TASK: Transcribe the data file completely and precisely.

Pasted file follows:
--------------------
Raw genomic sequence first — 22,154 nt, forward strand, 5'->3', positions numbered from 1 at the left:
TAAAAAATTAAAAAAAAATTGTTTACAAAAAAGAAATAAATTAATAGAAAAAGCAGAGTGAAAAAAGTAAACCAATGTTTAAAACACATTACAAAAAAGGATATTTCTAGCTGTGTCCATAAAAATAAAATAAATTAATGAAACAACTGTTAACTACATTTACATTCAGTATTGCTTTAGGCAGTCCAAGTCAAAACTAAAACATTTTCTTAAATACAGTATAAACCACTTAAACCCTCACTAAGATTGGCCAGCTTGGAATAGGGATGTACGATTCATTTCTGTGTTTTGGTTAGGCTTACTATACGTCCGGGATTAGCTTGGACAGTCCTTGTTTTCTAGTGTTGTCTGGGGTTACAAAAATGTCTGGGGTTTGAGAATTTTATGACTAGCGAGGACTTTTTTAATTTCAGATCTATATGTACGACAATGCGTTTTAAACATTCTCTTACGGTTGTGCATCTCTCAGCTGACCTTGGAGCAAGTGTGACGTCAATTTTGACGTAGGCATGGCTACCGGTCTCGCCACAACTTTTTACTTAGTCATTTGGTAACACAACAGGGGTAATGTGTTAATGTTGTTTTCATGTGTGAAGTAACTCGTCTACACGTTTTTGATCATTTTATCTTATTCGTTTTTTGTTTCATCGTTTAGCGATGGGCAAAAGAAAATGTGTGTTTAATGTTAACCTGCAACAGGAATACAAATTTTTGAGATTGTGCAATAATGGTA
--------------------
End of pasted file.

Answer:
Raw genomic sequence first — 22,154 nt, forward strand, 5'->3', positions numbered from 1 at the left:
TAAAAAATTAAAAAAAAATTGTTTACAAAAAAGAAATAAATTAATAGAAAAAGCAGAGTGAAAAAAGTAAACCAATGTTTAAAACACATTACAAAAAAGGATATTTCTAGCTGTGTCCATAAAAATAAAATAAATTAATGAAACAACTGTTAACTACATTTACATTCAGTATTGCTTTAGGCAGTCCAAGTCAAAACTAAAACATTTTCTTAAATACAGTATAAACCACTTAAACCCTCACTAAGATTGGCCAGCTTGGAATAGGGATGTACGATTCATTTCTGTGTTTTGGTTAGGCTTACTATACGTCCGGGATTAGCTTGGACAGTCCTTGTTTTCTAGTGTTGTCTGGGGTTACAAAAATGTCTGGGGTTTGAGAATTTTATGACTAGCGAGGACTTTTTTAATTTCAGATCTATATGTACGACAATGCGTTTTAAACATTCTCTTACGGTTGTGCATCTCTCAGCTGACCTTGGAGCAAGTGTGACGTCAATTTTGACGTAGGCATGGCTACCGGTCTCGCCACAACTTTTTACTTAGTCATTTGGTAACACAACAGGGGTAATGTGTTAATGTTGTTTTCATGTGTGAAGTAACTCGTCTACACGTTTTTGATCATTTTATCTTATTCGTTTTTTGTTTCATCGTTTAGCGATGGGCAAAAGAAAATGTGTGTTTAATGTTAACCTGCAACAGGAATACAAATTTTTGAGATTGTGCAATAATGGTA